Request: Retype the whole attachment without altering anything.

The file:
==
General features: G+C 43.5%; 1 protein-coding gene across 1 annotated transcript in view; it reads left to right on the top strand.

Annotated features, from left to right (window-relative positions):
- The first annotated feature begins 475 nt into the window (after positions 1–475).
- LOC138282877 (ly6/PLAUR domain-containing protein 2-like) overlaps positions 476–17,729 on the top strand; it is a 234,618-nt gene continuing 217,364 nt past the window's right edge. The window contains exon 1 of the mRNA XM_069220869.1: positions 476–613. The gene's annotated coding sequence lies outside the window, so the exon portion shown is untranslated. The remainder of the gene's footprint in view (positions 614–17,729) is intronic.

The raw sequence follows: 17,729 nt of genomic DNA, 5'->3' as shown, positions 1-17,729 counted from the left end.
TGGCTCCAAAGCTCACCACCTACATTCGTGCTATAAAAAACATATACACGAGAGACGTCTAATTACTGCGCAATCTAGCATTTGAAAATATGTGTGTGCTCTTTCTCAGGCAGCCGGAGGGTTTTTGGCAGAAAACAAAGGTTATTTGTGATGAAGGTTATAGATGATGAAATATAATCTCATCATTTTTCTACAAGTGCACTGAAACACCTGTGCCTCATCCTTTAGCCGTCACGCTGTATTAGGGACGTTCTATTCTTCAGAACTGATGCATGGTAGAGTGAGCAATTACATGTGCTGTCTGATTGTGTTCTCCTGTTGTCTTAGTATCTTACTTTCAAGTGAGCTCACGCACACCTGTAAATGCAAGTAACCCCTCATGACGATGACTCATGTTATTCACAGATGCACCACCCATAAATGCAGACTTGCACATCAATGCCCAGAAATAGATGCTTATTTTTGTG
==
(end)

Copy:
General features: G+C 43.5%; 1 protein-coding gene across 1 annotated transcript in view; it reads left to right on the top strand.

Annotated features, from left to right (window-relative positions):
- The first annotated feature begins 475 nt into the window (after positions 1–475).
- LOC138282877 (ly6/PLAUR domain-containing protein 2-like) overlaps positions 476–17,729 on the top strand; it is a 234,618-nt gene continuing 217,364 nt past the window's right edge. The window contains exon 1 of the mRNA XM_069220869.1: positions 476–613. The gene's annotated coding sequence lies outside the window, so the exon portion shown is untranslated. The remainder of the gene's footprint in view (positions 614–17,729) is intronic.

The raw sequence follows: 17,729 nt of genomic DNA, 5'->3' as shown, positions 1-17,729 counted from the left end.
TGGCTCCAAAGCTCACCACCTACATTCGTGCTATAAAAAACATATACACGAGAGACGTCTAATTACTGCGCAATCTAGCATTTGAAAATATGTGTGTGCTCTTTCTCAGGCAGCCGGAGGGTTTTTGGCAGAAAACAAAGGTTATTTGTGATGAAGGTTATAGATGATGAAATATAATCTCATCATTTTTCTACAAGTGCACTGAAACACCTGTGCCTCATCCTTTAGCCGTCACGCTGTATTAGGGACGTTCTATTCTTCAGAACTGATGCATGGTAGAGTGAGCAATTACATGTGCTGTCTGATTGTGTTCTCCTGTTGTCTTAGTATCTTACTTTCAAGTGAGCTCACGCACACCTGTAAATGCAAGTAACCCCTCATGACGATGACTCATGTTATTCACAGATGCACCACCCATAAATGCAGACTTGCACATCAATGCCCAGAAATAGATGCTTATTTTTGTG